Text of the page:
TYNRON, a parish, in the county of Dumfries, 4½ miles (W. S. W.) from Thornhill, containing 474 inhabitants, of whom nearly 80 are in the village. The name, of Gaelic origin, is in different records written Tyndron, Tintroyn, and Tindroyn, and is supposed to have been derived from the peculiar form of a hill near the lower extremity of the parish, called the Dun, or Doon, of Tynron. On the summit of the hill, which is of pyramidal shape, with a singular projection from one of its sides, might till lately be traced the foundations of an ancient fortress, said to have been the retreat of King Robert Bruce after the death of Comyn at Dumfries. During his concealment here, the king frequently visited the cottage of a poor man named Brownrig, situated in a neighbouring croft surrounded with thick woods, and where in perfect security he partook of such fare as the humble dwelling afforded. In acknowledgment of the hospitality he had experienced, the monarch conferred upon his host a grant of the croft in which the cottage stood, with a portion of the surrounding lands for the pasture of a few cattle; and though the lands have been alienated by the Brownrigs, they are still the property of the poor of Tynron. The parish is situated in the district of Nithsdale, and bounded on the north-east by the river Scar, which separates it from the parish of Penpont; it is fourteen miles in length and two and a half in breadth, comprising nearly 15,000 acres, of which 3100 are arable, 500 woodland and plantations, and the remainder hill pasture, moor, and waste. The surface is boldly diversified. Two ranges of hills intersect the parish in a direction from north-west to south-east; the one terminates in the Dun of Tynron, and the other in that of Maxwelltown, in the adjoining parish of Glencairn. The hills are uniformly covered with verdure, affording excellent pasture for sheep and cattle; and those of Lamgarroch and Cormilligan, the highest in the parish, have an elevation of 1800 feet above the level of the sea. Between the ranges of hills, which command from their summits extensive and richly varied prospects over the surrounding country, are some large tracts of fine level land, forming portions of Strath-Nithsdale, and chiefly arable and in good cultivation. The prevailing scenery, being enriched with wood, is pleasing. The river Shinnel, which has its source in the Black Hill, situated to the north-west, flows in a south-eastern direction through the parish, dividing it into two nearly equal parts, and falls into the Scar at Capenoch, in the adjoining parish of Keir, having made in its course a romantic cascade called Aird-Linn, near the manse, where its banks are richly wooded. There are numerous smaller streams flowing through the level lands in various directions, all of which abound with trout of small size, affording good sport to the angler; also several fine springs of excellent water.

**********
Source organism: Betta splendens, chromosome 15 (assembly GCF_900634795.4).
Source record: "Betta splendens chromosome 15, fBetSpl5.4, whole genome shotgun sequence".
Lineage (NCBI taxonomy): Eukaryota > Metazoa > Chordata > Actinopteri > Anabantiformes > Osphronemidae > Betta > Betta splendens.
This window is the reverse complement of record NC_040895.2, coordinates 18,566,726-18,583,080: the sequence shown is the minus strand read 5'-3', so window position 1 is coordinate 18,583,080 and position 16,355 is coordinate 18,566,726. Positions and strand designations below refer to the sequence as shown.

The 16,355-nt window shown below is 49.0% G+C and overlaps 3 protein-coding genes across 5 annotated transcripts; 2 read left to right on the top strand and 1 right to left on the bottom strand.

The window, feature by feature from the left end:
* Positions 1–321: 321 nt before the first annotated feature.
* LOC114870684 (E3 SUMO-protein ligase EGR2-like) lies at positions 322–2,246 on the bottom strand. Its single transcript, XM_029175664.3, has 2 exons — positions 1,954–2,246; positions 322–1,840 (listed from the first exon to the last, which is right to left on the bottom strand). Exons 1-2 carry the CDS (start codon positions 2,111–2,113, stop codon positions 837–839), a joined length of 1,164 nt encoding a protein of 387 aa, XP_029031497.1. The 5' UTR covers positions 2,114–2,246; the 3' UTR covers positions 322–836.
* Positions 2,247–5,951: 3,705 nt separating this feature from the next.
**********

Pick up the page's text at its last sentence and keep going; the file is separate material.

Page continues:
The soil is generally light and sandy, but of tolerable fertility, producing more grain than is requisite for the consumption of the inhabitants; the parish is, however, rather of a pastoral than of an agricultural character. The crops are grain of all kinds, with potatoes, turnips, and the usual grasses. The system of husbandry is good, and a due regard is paid to a regular rotation; the lands have been drained and inclosed; and from the facility of obtaining lime from the neighbouring quarries of Closeburn, and the introduction of guano for manure on the turnip lands, much improvement has taken place. The farm houses and offices, most of which are of recent erection, are substantial and commodiously arranged; the fences are kept in good repair, and much waste and unprofitable land has been reclaimed and brought into cultivation under the auspices of both the resident and non-resident proprietors. Great attention is paid to live-stock. The sheep are of the Cheviot and black-faced breeds, with a few of a cross between the Cheviot and the Leicestershire; the cattle are chiefly the Ayrshire and Galloway, with a few of the Highland, which were formerly preferred, but have now decreased in number. There are considerable remains of natural wood, consisting of oak, common and mountain ash, birch, plane, alder, and willow; and the plantations are larch, Scotch, spruce, and silver firs, and balm of Gilead, interspersed with various kinds of forest-trees, all of which are well managed and in a thriving condition. The principal substrata are, greywacke, of which the rocks are mainly composed, clayslate, and a flinty kind of slate called Lydian stone: an attempt was at one time made on the lands of Stenhouse to discover lead-ore, of which there were some slight indications; but none was found, and the works were soon abandoned. The rateable annual value of the parish is £3816.